Interview conducted and condensed by Jeff Bailey
GTCR, with $7 billion under management, just raised $3.25 billion to buy companies, your biggest fund ever. Given the financial misery of recent years, what advice, or words of warning, do you get from pension fund managers entrusting you with their cash?
Don’t get caught up in either the expansion or the depression/ recession mindset. Stick to your knitting.
Advice you’d give any investor?
Most private equity firms buy mature companies and unwanted divisions of large corporations, managements intact. But you seem to go out and find management and then, together with them, go buy the companies.
We’re in two businesses: industry research and executive recruiting. We study industries, and we network like crazy to find the superstars. Today, we’re partners with two dozen CEOs. Some we’re backing for the second, third time. It can take from six months to nine years from the time we meet someone until we actually become partners with each other.
How do you find these people? An example?
The funeral home business. We’ve been in it three times.
That’s a terrible business! The rising cremation rate . . .
Years ago, I went to a funeral in Denver. Driving back to the airport, I saw a big lit-up billboard [for a] funeral home. It seemed inappropriate. Ten miles later, another billboard. [I thought,] Shit, it’s a chain. We’ve done well in multi-location businesses. We studied [the funeral home industry], learned it has many good characteristics. It’s poorly run, but the margins are good.
But sizing up the executive is nearly everything?
A lot of reference checking. Are they winners? How did they handle failure in their careers? We go to all the trade shows. We call it the leader strategy. Deal flow comes to them. Talented executives come to them.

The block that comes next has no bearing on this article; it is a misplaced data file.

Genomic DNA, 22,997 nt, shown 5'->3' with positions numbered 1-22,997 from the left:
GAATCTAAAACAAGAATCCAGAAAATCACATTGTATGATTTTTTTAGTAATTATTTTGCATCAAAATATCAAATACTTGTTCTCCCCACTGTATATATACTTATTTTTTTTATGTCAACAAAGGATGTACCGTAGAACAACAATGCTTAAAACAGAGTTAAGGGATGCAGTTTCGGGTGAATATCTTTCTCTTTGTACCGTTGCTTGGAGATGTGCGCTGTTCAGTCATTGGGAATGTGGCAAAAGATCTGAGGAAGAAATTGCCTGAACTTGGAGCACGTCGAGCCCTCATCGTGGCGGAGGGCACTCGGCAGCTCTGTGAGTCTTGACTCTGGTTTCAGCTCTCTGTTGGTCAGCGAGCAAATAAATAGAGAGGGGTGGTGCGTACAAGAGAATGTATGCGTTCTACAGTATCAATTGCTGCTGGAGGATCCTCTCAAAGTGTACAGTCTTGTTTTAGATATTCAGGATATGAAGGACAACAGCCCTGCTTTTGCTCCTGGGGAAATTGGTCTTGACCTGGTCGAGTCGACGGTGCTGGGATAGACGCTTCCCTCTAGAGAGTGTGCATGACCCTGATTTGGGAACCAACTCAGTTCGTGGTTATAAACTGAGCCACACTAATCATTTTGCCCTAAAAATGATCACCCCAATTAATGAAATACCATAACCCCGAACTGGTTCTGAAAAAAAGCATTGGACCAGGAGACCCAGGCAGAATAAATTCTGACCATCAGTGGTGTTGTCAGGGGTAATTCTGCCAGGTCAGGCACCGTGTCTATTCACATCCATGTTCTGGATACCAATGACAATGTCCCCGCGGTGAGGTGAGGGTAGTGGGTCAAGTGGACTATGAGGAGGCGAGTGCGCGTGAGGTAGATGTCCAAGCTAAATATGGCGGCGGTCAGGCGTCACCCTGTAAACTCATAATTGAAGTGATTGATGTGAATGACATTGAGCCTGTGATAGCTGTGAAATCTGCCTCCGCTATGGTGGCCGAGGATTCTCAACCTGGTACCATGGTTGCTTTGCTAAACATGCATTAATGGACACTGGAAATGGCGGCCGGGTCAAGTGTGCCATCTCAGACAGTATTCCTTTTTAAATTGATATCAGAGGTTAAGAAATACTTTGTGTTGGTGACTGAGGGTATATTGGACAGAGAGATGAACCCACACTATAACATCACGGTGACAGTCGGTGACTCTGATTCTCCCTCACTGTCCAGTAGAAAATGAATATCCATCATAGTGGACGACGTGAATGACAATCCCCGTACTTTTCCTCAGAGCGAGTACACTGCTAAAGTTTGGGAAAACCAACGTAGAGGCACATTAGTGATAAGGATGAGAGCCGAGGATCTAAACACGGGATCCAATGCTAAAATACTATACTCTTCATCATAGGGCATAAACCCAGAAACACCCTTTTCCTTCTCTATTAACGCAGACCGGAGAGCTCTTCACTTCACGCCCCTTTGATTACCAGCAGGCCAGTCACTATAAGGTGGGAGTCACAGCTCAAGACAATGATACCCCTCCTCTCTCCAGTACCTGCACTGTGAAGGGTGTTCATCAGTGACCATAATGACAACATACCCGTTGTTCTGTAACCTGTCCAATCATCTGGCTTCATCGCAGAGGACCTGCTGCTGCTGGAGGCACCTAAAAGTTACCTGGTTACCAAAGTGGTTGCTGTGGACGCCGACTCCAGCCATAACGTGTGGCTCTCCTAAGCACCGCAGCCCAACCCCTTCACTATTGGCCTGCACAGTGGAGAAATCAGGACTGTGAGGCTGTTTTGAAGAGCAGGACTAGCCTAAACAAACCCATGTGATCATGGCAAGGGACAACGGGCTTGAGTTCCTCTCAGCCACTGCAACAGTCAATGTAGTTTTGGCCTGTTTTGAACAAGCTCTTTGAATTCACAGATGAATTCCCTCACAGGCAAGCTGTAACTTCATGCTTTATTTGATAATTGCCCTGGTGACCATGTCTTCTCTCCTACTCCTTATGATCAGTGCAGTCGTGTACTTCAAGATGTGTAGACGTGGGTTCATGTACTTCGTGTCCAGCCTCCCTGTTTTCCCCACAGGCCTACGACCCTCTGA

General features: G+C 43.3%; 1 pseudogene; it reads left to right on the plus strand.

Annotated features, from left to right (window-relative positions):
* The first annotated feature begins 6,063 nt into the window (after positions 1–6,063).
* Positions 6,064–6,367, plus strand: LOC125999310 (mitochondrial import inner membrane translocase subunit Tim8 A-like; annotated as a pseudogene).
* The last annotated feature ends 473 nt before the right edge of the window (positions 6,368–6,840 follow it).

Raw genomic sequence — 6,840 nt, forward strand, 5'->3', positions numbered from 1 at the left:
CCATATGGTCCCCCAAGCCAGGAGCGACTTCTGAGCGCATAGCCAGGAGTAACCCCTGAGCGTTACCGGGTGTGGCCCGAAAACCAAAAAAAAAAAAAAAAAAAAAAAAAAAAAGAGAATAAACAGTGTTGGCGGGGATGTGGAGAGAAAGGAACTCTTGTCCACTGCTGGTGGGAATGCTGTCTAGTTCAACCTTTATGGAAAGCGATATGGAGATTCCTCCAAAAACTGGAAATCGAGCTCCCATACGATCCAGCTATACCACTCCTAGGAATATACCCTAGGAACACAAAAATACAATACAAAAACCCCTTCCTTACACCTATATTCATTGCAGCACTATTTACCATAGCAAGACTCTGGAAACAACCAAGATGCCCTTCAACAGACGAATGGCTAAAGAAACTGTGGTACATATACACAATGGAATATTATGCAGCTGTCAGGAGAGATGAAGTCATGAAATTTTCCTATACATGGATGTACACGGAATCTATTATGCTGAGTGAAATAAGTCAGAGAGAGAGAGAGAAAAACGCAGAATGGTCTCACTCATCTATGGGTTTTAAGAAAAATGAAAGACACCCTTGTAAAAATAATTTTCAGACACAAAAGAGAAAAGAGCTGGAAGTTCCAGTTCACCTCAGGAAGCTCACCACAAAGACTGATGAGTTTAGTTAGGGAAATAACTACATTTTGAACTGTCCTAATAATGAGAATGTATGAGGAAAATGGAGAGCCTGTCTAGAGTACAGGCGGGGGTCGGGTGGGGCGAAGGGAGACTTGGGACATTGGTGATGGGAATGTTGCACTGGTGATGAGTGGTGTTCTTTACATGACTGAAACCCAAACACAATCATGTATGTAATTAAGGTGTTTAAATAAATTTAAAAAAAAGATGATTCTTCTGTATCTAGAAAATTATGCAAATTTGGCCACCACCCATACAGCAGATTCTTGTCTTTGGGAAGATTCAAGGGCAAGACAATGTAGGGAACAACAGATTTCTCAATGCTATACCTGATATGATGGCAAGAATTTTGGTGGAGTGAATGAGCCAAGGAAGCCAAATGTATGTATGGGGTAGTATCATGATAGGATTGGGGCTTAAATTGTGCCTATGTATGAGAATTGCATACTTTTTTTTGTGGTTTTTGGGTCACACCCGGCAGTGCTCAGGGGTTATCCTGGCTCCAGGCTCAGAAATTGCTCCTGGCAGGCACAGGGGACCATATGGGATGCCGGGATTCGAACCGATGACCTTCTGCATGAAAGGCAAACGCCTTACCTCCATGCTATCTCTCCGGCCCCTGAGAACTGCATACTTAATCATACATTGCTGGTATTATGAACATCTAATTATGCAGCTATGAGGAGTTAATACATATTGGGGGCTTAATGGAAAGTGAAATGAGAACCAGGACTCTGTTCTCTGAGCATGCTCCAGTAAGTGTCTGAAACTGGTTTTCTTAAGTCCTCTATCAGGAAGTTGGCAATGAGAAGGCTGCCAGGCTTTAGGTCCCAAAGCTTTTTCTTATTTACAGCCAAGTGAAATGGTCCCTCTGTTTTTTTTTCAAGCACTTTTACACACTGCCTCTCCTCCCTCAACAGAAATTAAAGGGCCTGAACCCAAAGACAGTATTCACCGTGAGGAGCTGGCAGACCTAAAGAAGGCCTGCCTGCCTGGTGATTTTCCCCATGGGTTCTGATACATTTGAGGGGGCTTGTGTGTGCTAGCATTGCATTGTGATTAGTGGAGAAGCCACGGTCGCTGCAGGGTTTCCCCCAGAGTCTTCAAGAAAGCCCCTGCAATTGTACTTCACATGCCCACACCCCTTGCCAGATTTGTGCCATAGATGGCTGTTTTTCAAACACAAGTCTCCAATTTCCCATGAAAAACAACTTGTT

I’m sure a lot of executives want to get your backing. Has your bullshit meter become more sensitive?
I hope so. We probably make connections with 1,000 executives a year. We back six a year.
Biggest winner financially ever at GTCR?
VeriFone. In any retail store, if you check out with a credit card, you use a VeriFone terminal. We bought a majority interest and helped restructure it. We turned $60 million into $860 million. That was a good one.
Biggest dry hole?
Zefer. Unfortunately, I was on the board. It was an e-commerce company during the first dot-com boom. We lost $88 million.
You’re 55 and have been at GTCR about 30 years, making enough money to endow several university chairs and build a dorm and a library at Dartmouth, your alma mater. What’s next?
I’ve been giving back with my money. I want to give back with my time. Rahm Emanuel is a close personal friend. We’re bouncing ideas around. I’m passionate about two things: public education and economic growth. I’m in transition mode.
Photograph: Bob Stefko